You can miss the point if you focus only on one aspect of cost, beta, drag, etc....none of those really matter if the returns or proper environment is there. I try not to talk about these things much either as its confusing to any beginners, requires that you pay more attention and like finance more than needed, and wholly unnecessary for success.

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            • #7




              Yes. VWIUX.
              Click to expand...


              I don't get it...?

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              • #8
                Inter Muni from vanguard. But it's actively managed.

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                • #9




                  Inter Muni from vanguard. But it’s actively managed.
                  Click to expand...


                  Hmm. I hadn't realized that.  I figured with a turnover ratio of 9%, an expense ratio of 0.09%, and r² 99%, that it was just as passive as the rest of Vanguard's index funds.  But I guess technically it is active, even if they're actively deciding to be passive, I suppose.  But I guess that's the difference between it and VTEAX (whose turnover is 8%).  I learned something today.

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                  • #10
                    I'm glad. Yea I've never held the index Muni version. But I'm also ok with the risk and cost.

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                    • #11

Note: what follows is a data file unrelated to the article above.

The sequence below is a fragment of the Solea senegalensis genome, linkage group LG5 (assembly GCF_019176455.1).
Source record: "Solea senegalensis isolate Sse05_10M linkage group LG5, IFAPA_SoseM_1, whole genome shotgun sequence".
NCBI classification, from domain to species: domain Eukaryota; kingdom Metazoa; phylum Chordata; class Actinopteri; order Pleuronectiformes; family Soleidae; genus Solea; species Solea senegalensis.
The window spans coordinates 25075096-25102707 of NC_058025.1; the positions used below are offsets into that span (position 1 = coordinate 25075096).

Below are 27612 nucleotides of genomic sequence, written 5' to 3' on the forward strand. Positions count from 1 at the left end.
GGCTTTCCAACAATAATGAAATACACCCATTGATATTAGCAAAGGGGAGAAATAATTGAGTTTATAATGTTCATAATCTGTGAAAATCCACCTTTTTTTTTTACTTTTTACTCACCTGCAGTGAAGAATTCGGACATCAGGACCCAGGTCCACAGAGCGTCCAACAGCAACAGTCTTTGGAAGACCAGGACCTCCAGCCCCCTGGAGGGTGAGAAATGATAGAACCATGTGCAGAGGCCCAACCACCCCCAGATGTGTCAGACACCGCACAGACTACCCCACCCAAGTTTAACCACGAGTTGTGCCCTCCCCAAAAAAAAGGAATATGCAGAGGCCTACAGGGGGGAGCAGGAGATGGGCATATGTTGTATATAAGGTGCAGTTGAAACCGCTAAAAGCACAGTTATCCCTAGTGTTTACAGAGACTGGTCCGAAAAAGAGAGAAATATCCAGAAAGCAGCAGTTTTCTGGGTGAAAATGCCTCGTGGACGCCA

Do you consider DFA funds actively managed? AQR? Vanguard Tax Managed Balanced?

                      If the answer is no to all of the above, then we have about 10% of our investments in active funds. If the answer is yes to all of the above, we probably have 75% of our investments in actively managed funds.

                      Some of our actively managed funds include Dodge and Cox Balanced, Vanguard Primecap Core, T Rowe Price Capital Appreciation, and T Rowe Price Media and Telecomm.

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                      • #12
                        I have 7 figures in actively managed stocks. I subscribe to zaphod philosophy but not as well as he does it.

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                        • #13
                          For now just VWUIX & VMATX in accounts I control.

                          My group cash balance plan holds a few actively managed stinkers mixed in but the overall ER is a tolerable 0.3%.

                          I am strongly considering the new active VG factor ETFs in Roth space when they become available. Anyone else getting in on these? All are intuitively attractive to me except the low volatility ETF. Goes against KISS though, so maybe I’ll just start with the Vanguard multifactor fund.

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                          • #14
                            No active funds. Three Vanguard index fund portfolio.

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                            • #15
                              I like a core-satellite approach. 70-75% passive and active managers in international, emerging markets, small cap and MLP’s.